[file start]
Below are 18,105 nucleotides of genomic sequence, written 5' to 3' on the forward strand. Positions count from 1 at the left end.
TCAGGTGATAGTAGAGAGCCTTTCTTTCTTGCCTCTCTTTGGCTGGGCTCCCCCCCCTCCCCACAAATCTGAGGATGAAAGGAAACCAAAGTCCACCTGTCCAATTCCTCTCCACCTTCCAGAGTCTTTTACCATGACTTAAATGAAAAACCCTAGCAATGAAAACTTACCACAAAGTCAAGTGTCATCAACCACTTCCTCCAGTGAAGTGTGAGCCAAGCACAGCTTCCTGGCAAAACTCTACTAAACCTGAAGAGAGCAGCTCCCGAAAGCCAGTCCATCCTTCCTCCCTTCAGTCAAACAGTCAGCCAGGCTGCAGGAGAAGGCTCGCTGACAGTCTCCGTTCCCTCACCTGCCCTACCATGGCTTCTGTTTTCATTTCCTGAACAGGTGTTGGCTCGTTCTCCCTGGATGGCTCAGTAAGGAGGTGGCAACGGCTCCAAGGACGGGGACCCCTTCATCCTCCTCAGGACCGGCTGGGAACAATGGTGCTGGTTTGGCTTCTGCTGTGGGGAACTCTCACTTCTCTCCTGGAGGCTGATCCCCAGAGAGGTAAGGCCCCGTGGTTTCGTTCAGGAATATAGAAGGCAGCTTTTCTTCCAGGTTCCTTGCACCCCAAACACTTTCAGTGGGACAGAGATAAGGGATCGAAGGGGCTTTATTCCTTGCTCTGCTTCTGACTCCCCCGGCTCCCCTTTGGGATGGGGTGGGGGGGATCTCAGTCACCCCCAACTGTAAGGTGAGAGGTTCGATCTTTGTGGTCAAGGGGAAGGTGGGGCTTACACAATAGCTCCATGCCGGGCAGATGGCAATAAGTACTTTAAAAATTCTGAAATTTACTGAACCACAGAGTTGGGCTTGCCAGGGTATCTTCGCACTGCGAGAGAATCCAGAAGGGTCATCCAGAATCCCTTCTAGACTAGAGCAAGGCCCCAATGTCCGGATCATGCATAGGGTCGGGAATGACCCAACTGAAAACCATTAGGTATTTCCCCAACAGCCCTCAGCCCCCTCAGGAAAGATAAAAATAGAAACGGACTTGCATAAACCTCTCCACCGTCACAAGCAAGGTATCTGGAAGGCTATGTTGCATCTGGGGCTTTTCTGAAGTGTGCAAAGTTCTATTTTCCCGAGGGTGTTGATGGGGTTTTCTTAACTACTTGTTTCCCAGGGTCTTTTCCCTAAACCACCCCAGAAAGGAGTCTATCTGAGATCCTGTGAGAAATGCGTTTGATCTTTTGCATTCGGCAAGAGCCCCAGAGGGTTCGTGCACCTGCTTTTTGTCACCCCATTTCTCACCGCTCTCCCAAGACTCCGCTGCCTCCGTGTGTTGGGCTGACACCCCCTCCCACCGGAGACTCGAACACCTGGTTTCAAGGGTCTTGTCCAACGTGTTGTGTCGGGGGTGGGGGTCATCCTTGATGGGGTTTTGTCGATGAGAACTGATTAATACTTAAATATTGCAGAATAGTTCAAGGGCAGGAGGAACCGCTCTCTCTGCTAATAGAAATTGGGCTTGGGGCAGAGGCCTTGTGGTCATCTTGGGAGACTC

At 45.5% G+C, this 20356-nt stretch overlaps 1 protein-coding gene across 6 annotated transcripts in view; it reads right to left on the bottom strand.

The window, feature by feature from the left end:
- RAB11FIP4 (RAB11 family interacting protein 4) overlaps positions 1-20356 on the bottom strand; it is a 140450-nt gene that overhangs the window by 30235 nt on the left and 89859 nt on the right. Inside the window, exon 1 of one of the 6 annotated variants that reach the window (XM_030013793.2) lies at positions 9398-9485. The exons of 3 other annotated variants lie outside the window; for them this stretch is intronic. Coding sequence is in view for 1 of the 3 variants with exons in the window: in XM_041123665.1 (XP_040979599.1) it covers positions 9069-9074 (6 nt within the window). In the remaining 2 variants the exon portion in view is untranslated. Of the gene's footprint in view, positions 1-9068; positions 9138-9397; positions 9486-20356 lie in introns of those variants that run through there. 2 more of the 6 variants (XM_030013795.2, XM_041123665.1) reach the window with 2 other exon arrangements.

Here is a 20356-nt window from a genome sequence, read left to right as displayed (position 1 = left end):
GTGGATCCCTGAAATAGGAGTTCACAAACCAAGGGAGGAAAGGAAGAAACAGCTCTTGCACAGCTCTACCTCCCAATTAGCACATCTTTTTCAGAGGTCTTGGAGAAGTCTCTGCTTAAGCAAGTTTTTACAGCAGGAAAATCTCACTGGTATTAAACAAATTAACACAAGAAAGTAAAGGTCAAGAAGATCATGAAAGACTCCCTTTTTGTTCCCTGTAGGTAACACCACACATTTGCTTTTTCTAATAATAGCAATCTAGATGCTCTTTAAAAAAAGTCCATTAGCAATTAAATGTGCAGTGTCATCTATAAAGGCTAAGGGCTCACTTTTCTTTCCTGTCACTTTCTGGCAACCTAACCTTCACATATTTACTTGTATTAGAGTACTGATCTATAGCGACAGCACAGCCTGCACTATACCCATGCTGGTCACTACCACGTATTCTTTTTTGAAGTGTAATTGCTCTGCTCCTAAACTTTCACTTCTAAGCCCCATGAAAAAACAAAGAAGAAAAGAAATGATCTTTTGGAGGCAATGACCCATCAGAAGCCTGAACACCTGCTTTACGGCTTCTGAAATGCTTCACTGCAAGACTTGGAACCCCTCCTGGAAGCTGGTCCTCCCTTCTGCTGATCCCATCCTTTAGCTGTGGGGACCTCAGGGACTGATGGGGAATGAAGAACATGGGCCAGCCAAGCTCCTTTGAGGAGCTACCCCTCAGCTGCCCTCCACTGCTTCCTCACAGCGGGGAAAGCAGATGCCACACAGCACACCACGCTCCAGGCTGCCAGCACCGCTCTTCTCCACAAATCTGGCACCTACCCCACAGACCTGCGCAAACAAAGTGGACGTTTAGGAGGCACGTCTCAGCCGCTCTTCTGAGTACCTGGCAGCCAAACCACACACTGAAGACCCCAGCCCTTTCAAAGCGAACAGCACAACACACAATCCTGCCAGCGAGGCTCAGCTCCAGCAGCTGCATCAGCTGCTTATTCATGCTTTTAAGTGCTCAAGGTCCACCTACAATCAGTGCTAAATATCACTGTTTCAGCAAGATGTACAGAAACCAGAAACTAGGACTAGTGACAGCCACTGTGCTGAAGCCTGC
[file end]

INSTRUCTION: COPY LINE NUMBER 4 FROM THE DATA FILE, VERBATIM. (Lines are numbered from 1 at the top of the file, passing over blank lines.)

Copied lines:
The window, feature by feature from the left end: